(I've renamed this and started a new thread because my reply is not exactly to the question.)
Oh, what a wonderful Wolfram blog! Earlier Stephen hinted at Mathematica as an iPhone app. Now it's data mining Facebook data (Gee I wonder if Zuckerberg has thought of that? He might be able to develop a great business model.) Can Twitter be far behind? There are many significant mathematical equations that will fit into 64 characters - or whatever the limit is. Ramanujan would probably have done well on Twitter. And women are more interested in personal relationships and men are more interested in sports? Who would have thought? The average person on Facebook has 342 friends! Well there are friends and there are friends. Montaigne wrote that his friendship with Etienne de La Bo=E9tie was such that "So many coincidences are needed to build [it up] that it is a lot if fortune can do it once in three centuries." One might say, ephemera in ephemera out.
For the dwindling few of us who still have desktop computers and large screens, or maybe two large screens, who are interested in learning or doing some extended mathematics, and the even fewer who would like to write literate Mathematica notebooks as technical documents, I wonder if Stephen could find some time to attend to basic Mathematica, fixing its problems and fulfilling its vision?
Mathematica lacks stability. Things that worked fine in one version don't work in the next. Especially troubling to me is the basic user interface. This got much worse in Version 9 with outright bugs that are in your face all the time. For example: often if I click in an existing Input cell and do a line return the Messages window opens with a contact WRI if this happens message. Or if one clicks after a word in a Text like cell and uses Ctrl+K for spell checking the message window again opens with a similar message. I like to use spell check a lot so this is especially annoying to me. I don't see why WRI couldn't have fixed these problems by now. (Or introduced an actually useful feature to spell check a selection such as a Text cell or a Section.)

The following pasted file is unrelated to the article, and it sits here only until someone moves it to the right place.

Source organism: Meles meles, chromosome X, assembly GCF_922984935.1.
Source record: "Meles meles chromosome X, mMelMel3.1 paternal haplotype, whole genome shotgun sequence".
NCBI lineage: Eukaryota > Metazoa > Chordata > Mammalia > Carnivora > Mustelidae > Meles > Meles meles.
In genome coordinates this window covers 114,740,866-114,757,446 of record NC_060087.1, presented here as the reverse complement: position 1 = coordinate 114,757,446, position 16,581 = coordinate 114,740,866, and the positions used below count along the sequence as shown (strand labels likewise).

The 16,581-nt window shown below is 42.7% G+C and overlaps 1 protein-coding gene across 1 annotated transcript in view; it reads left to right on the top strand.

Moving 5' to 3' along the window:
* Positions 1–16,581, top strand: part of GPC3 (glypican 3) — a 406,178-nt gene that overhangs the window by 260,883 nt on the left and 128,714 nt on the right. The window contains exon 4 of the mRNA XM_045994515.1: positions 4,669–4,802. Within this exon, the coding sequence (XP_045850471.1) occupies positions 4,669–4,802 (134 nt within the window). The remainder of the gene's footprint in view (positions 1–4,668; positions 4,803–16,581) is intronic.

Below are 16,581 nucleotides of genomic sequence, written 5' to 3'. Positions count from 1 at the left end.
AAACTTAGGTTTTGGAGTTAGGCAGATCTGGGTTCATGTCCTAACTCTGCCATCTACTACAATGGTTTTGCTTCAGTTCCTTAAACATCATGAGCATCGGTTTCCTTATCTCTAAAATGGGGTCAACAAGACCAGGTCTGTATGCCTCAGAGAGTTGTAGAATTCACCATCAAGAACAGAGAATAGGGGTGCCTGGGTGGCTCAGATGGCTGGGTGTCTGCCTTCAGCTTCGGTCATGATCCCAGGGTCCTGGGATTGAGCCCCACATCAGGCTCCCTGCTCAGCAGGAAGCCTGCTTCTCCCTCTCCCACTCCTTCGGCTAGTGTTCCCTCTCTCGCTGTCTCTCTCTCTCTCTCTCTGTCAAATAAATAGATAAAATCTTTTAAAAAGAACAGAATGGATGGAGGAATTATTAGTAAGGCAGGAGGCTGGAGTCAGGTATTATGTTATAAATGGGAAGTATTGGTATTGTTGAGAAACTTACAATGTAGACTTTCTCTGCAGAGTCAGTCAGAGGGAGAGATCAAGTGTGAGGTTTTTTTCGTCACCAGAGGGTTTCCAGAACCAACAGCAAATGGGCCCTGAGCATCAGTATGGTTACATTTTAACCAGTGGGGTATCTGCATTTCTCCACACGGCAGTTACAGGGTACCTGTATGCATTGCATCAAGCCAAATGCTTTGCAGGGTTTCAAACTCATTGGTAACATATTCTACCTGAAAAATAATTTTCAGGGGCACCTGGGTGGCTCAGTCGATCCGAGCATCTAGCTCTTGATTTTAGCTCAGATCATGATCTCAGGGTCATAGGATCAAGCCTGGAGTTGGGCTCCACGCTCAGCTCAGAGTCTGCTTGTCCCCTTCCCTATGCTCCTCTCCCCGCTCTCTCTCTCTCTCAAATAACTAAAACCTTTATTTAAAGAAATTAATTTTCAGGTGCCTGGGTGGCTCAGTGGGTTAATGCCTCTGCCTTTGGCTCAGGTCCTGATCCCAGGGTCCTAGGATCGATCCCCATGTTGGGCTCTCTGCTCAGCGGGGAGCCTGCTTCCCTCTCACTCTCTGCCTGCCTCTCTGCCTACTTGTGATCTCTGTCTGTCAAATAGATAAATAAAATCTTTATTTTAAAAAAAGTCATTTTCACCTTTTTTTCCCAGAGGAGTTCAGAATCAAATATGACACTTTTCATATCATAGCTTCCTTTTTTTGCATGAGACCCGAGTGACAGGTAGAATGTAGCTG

The Version 9 command completion feature, which used to be great, no longer works well. I have turned off the auto completion feature but what is left still does not work as well as the Version 8 behavior. For example, if one types:
and then uses Ctrl+K to complete the command, there is only one choice, CarmichaelLambda. In Mathematica 8 the symbol would be automatically completed and the cursor would be left at the end of the word. But now it brings up a menu, even though there is only one choice, and one must click the menu. But you are not finished yet! No there is another menu (somewhat displaced so you may miss it), which is the equivalent of Ctrl+Shift+K and which we could have done if we wanted, so one must by-pass that by clicking at the end of CarmichaelLambda to get back to the normal typing entry. That's two extra clicks added. You might say that's not much, but when it's at the basic entry point for material in a notebook it is a lot.
One has to wonder how many parsers there are in Mathematica for kernel, front end, packages, workbench and how their behavior shifts around between versions? Can one copy and paste an expression without its underlying representation changing? I suspect this may be a nagging underlying source of instability.
I realize and appreciate that WRI continues to add new capabilities to Mathematica and this inevitably results in learning and stability problems. There could be better design efforts on these things and more professional testing so the designs would stick and work well. Progress might be slower but it would be surer.
Doing mathematics is not social media. It's not done that well on an iPad. And iPhone, iPad technology is not necessarily appropriate for Mathematica. People do not want to scroll two 25" screens with their hands. Just ask Microsoft.
Mathematics and Mathematica are intrinsically difficult enough as it is. That makes it all the more important that WRI present users with a stable, robust, easy to use basic interface. WRI had not done the best job they could at this and not what one would expect for a relatively expensive product.